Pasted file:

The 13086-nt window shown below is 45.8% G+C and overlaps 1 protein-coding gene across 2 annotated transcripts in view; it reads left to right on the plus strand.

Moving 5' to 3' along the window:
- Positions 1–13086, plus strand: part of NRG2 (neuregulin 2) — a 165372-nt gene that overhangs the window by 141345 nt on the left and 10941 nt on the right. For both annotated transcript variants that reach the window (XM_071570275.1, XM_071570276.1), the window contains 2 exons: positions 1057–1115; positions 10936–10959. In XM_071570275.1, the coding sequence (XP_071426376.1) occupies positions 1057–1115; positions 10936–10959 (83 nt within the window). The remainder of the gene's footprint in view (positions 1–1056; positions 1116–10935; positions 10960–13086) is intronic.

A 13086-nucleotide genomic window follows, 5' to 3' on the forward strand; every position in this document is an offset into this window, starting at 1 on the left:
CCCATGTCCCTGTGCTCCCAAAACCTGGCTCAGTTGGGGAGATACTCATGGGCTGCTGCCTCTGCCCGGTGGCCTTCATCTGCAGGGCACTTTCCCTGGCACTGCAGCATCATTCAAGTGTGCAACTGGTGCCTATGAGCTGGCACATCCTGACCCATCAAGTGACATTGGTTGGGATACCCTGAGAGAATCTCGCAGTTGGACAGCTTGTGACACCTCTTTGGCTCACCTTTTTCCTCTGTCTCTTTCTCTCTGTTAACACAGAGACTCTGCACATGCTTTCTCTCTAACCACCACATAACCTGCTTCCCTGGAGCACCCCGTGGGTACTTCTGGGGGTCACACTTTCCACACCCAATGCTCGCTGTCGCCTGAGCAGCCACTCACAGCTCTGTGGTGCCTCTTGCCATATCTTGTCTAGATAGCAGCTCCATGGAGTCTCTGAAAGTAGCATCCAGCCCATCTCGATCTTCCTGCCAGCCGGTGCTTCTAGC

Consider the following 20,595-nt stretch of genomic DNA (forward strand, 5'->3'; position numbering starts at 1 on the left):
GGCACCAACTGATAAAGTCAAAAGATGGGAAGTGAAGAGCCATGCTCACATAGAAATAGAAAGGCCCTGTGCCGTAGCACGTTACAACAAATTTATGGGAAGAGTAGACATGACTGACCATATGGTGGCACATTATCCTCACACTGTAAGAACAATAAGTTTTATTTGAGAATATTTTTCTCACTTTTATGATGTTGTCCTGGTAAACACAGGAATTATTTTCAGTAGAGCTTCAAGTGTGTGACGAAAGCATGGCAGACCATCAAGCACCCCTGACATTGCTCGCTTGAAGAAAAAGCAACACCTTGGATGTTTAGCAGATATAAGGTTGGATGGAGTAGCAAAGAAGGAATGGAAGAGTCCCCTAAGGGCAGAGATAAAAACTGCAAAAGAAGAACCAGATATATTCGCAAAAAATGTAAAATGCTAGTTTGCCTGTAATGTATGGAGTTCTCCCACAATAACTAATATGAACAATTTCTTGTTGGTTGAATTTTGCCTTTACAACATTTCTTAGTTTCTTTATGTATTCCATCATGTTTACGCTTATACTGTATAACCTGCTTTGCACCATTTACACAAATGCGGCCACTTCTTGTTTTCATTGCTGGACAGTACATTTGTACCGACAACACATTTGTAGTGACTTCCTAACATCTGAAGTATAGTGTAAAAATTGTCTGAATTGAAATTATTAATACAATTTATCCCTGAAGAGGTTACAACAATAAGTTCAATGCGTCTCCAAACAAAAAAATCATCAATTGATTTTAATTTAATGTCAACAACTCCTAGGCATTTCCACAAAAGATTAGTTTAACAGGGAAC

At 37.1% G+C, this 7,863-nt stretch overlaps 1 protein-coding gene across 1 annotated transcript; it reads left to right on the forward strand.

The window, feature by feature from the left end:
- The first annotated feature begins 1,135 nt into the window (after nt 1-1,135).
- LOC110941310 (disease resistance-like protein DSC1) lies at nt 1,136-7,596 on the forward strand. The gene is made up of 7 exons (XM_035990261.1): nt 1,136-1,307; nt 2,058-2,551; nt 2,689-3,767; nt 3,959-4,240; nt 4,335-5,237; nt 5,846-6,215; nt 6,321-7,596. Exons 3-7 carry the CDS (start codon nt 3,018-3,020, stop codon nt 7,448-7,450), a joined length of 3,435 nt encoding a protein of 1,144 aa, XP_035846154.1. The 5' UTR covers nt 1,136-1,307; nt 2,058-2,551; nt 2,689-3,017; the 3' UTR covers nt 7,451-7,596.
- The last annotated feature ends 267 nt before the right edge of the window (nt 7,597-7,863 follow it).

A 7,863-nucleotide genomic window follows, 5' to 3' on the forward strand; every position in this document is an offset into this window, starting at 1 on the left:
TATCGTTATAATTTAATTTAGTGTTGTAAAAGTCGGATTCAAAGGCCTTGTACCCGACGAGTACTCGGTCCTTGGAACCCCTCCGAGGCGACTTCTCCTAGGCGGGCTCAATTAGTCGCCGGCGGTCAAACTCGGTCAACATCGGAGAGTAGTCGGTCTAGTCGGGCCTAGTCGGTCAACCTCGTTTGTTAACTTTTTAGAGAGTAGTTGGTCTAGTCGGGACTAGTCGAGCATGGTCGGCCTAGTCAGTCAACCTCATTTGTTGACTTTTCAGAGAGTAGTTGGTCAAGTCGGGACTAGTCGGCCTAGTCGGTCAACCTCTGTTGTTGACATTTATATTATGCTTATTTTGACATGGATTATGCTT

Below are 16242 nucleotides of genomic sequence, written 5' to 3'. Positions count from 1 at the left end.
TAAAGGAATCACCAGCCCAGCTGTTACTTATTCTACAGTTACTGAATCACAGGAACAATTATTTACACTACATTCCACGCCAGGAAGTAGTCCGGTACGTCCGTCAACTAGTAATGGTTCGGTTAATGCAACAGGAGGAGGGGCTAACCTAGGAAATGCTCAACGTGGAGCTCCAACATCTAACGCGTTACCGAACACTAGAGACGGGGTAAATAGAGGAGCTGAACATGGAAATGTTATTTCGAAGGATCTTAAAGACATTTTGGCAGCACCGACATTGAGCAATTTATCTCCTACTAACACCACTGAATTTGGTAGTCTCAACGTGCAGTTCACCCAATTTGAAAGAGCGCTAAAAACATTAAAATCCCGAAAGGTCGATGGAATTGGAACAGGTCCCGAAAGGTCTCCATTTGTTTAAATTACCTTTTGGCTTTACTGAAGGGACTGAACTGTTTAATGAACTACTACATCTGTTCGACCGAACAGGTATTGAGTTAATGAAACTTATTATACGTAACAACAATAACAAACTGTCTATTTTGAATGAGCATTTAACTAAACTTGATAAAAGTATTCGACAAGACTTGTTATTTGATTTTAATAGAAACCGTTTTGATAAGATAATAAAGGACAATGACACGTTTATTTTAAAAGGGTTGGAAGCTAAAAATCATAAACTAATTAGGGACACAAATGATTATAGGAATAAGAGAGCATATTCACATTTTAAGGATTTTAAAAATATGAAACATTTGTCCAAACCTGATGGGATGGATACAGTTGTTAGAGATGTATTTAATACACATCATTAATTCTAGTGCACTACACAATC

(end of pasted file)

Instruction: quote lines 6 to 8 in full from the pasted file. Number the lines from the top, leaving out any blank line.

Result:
Consider the following 20,595-nt stretch of genomic DNA (forward strand, 5'->3'; position numbering starts at 1 on the left):
GGCACCAACTGATAAAGTCAAAAGATGGGAAGTGAAGAGCCATGCTCACATAGAAATAGAAAGGCCCTGTGCCGTAGCACGTTACAACAAATTTATGGGAAGAGTAGACATGACTGACCATATGGTGGCACATTATCCTCACACTGTAAGAACAATAAGTTTTATTTGAGAATATTTTTCTCACTTTTATGATGTTGTCCTGGTAAACACAGGAATTATTTTCAGTAGAGCTTCAAGTGTGTGACGAAAGCATGGCAGACCATCAAGCACCCCTGACATTGCTCGCTTGAAGAAAAAGCAACACCTTGGATGTTTAGCAGATATAAGGTTGGATGGAGTAGCAAAGAAGGAATGGAAGAGTCCCCTAAGGGCAGAGATAAAAACTGCAAAAGAAGAACCAGATATATTCGCAAAAAATGTAAAATGCTAGTTTGCCTGTAATGTATGGAGTTCTCCCACAATAACTAATATGAACAATTTCTTGTTGGTTGAATTTTGCCTTTACAACATTTCTTAGTTTCTTTATGTATTCCATCATGTTTACGCTTATACTGTATAACCTGCTTTGCACCATTTACACAAATGCGGCCACTTCTTGTTTTCATTGCTGGACAGTACATTTGTACCGACAACACATTTGTAGTGACTTCCTAACATCTGAAGTATAGTGTAAAAATTGTCTGAATTGAAATTATTAATACAATTTATCCCTGAAGAGGTTACAACAATAAGTTCAATGCGTCTCCAAACAAAAAAATCATCAATTGATTTTAATTTAATGTCAACAACTCCTAGGCATTTCCACAAAAGATTAGTTTAACAGGGAAC

At 37.1% G+C, this 7,863-nt stretch overlaps 1 protein-coding gene across 1 annotated transcript; it reads left to right on the forward strand.